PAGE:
Do you want fries with this?
(An extract, From Wisdom Of The Ages: first of a two part interview with Derek Statham)
There are many of us of a certain age who will become eternally misty eyed at the mere mention of the name Derek Statham. It’s rare that a full-back attracts much attention but Derek was no ordinary full-back. Not only did he stand out as a player, he did it in that team that burned incandescent across God’s country in those greatest of years from 1977 to 1979.
In a team that included Cyrille Regis, Willie Johnston, Laurie Cunningham, Tony Brown and Bryan Robson amongst others, time and again it was the prospect of seeing Derek Statham in full flight that persuaded sections of the Throstletariat to put their money down and come to The Hawthorns, safe in the knowledge that the little number three would always do something that would sear through your retina and indelibly stamp itself on your brain.
If you weren’t there, get out all the DVDs, get on youtube and devour every inch of footage that you can. It will be worthwhile. There’s never been a footballer like him.
But if you were there, close your eyes and let the years cascade back. From the Smethwick Corner, I can see him collecting the ball in the penalty area at the Brummie End, turning past a striker and then putting his foot on the gas, careering forward down the left, swerving inside another challenge and crashing a 25 yarder at goal. Ok, they didn’t often go in, but who cares? The visceral thrill of watching Statham in full flight is something the game has not enjoyed since. He was genuinely magical.
Hard to reconcile such majesty with the fact that he grew up in Wolverhampton, but thee we are. Thankfully, our vigilant scouts rescued him from the clutches of the Molineux and made him a Throstle from an early age…
(An extract from Throstle At The Gates of Dawn, on the 1988/89 season. Above, Brian Talbot gives his backing to the Whopper)
Big Ron stabilised matters but following a sluggish start to the ‘88/89 campaign he was away to Spain, not to top up the tan – he was capable of doing that in Bromsgrove – but to take over Atletico Madrid.
Ten games in, 18th in the table and we started to cast around for yet another new manager but, in the meantime, Brian Talbot stepped up and took over as player / manager. He had the credentials as a former England, Ipswich and Arsenal man and very much the lynchpin in Atkinson’s Albion, but few were prepared for the start he would make in the job.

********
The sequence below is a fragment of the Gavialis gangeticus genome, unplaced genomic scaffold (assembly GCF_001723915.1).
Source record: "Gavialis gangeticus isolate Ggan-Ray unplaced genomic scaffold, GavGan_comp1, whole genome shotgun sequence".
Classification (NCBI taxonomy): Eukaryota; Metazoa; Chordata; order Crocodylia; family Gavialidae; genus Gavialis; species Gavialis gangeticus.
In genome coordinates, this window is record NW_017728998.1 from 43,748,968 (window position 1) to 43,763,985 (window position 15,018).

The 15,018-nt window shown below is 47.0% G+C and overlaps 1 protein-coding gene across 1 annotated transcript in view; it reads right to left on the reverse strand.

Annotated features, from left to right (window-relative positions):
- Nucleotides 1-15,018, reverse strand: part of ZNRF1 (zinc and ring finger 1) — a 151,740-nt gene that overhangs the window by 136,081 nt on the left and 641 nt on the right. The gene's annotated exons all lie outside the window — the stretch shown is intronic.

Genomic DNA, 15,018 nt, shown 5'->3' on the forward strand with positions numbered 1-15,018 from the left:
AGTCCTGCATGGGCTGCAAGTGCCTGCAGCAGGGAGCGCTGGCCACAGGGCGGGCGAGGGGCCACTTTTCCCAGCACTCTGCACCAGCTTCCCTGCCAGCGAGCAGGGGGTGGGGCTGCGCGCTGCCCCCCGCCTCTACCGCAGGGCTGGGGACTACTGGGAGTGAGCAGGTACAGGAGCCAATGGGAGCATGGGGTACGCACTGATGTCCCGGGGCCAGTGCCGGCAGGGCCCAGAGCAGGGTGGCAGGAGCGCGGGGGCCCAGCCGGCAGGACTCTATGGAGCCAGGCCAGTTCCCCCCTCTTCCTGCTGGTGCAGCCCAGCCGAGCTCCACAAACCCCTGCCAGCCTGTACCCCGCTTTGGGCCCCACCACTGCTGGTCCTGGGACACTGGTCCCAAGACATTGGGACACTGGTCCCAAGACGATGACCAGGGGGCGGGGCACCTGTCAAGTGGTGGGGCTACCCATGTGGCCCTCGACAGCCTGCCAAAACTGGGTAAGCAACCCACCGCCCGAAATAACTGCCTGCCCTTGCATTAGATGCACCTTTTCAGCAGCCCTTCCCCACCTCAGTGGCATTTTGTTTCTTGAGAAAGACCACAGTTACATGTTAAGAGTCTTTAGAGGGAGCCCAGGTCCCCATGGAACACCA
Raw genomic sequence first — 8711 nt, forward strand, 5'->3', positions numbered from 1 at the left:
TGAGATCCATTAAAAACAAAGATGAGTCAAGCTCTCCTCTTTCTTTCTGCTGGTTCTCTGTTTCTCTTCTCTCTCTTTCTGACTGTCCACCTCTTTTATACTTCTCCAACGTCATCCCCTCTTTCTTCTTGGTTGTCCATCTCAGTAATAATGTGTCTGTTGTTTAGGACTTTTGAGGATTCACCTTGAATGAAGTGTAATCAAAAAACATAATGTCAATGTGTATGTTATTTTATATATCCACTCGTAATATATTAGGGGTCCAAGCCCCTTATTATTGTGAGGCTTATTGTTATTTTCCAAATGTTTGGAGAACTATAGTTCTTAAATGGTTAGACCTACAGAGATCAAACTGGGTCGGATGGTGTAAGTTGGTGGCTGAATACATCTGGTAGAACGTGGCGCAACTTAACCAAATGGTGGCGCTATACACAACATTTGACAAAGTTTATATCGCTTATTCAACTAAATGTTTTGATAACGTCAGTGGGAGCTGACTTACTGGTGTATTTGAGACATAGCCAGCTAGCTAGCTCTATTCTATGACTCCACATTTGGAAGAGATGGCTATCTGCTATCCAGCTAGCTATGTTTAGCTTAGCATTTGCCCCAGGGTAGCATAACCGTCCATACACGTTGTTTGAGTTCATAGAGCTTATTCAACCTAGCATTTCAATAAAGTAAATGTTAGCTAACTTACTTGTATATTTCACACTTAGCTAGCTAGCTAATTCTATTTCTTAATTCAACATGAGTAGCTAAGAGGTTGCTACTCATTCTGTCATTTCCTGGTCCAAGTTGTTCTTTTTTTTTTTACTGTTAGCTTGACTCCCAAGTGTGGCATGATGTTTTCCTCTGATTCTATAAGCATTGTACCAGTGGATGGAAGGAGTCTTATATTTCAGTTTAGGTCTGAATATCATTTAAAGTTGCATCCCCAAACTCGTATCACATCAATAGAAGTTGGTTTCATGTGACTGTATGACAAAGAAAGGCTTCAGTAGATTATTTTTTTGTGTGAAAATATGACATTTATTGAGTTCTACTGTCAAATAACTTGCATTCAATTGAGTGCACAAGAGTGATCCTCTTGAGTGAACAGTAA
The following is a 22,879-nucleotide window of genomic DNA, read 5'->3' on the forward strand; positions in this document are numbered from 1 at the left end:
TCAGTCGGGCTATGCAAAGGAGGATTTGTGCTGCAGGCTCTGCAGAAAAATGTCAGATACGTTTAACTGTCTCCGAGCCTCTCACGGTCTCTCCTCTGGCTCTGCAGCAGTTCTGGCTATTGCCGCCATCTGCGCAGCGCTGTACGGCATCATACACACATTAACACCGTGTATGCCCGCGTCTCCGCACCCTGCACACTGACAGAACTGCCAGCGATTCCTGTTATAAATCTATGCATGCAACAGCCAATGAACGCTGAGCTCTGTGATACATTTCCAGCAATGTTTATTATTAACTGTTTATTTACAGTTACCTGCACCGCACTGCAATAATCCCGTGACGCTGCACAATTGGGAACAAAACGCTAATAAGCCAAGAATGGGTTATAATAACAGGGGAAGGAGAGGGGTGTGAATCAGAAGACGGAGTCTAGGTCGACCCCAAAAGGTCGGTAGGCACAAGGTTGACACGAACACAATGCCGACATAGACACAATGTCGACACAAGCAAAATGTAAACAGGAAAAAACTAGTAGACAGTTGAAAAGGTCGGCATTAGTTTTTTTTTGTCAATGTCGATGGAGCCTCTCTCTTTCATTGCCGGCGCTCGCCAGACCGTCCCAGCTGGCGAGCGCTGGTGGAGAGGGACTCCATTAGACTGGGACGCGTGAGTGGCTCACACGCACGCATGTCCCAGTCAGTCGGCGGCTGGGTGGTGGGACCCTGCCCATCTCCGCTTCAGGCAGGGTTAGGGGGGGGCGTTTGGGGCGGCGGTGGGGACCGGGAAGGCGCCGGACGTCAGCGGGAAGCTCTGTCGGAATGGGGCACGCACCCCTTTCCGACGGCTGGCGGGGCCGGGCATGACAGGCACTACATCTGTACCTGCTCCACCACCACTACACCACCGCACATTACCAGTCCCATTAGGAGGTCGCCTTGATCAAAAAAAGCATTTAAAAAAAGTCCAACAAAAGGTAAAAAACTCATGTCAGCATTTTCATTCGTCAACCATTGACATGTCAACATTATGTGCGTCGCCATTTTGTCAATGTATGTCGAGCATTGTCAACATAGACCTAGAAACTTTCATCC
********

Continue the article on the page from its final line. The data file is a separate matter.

Five straight wins later and Albion were second, The Hawthorns crowd was baying for him to get the job, as were the players, and so the nameplate of Brian Talbot was screwed onto the manager’s door – actually, it might have been sellotaped, we got through managers so quickly those days there was no use being optimistic.
Having been given the job full time, we promptly took just one point from the next six, but Talbot’s team genuinely was on a roll and we shrugged off that blip to march on to the new year in imperious fashion.
We were a team full of goals, not least through Don Goodman who revelled in the service he got, not least from his manager who could play inch perfect pass after pass into his path. Alongside him was Gary Robson, enjoying perhaps his best spell at the Albion, working as Goodman’s foil, creative in the main but scoring his share of goals too.
At the back, Arthur Albiston was an experienced head while Chris Whyte and Stacey North formed a solid partnership, Whyte coolness personified, North also the possessor of a long throw that would have turned Rory Delap green.
These interviews, and much much more, can be found in Albion News, the magazine that happens to come out on match days. Super-sized, for your convenience. You know it makes sense.